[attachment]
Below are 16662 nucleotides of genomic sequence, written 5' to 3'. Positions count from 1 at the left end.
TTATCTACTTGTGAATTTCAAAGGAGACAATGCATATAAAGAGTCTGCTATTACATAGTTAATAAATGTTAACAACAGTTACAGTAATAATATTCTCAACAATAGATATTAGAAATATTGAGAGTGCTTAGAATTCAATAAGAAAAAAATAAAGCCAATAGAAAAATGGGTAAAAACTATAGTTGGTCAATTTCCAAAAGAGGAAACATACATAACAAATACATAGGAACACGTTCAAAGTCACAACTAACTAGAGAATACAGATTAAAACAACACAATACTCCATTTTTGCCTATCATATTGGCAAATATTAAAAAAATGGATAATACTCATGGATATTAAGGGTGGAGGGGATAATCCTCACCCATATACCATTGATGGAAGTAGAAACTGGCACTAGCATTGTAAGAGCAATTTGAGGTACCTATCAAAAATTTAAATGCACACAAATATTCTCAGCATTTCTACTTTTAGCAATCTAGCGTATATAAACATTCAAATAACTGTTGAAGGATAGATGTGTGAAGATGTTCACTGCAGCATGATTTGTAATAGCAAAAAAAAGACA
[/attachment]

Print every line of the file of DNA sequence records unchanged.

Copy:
Below are 16662 nucleotides of genomic sequence, written 5' to 3'. Positions count from 1 at the left end.
TTATCTACTTGTGAATTTCAAAGGAGACAATGCATATAAAGAGTCTGCTATTACATAGTTAATAAATGTTAACAACAGTTACAGTAATAATATTCTCAACAATAGATATTAGAAATATTGAGAGTGCTTAGAATTCAATAAGAAAAAAATAAAGCCAATAGAAAAATGGGTAAAAACTATAGTTGGTCAATTTCCAAAAGAGGAAACATACATAACAAATACATAGGAACACGTTCAAAGTCACAACTAACTAGAGAATACAGATTAAAACAACACAATACTCCATTTTTGCCTATCATATTGGCAAATATTAAAAAAATGGATAATACTCATGGATATTAAGGGTGGAGGGGATAATCCTCACCCATATACCATTGATGGAAGTAGAAACTGGCACTAGCATTGTAAGAGCAATTTGAGGTACCTATCAAAAATTTAAATGCACACAAATATTCTCAGCATTTCTACTTTTAGCAATCTAGCGTATATAAACATTCAAATAACTGTTGAAGGATAGATGTGTGAAGATGTTCACTGCAGCATGATTTGTAATAGCAAAAAAAAGACA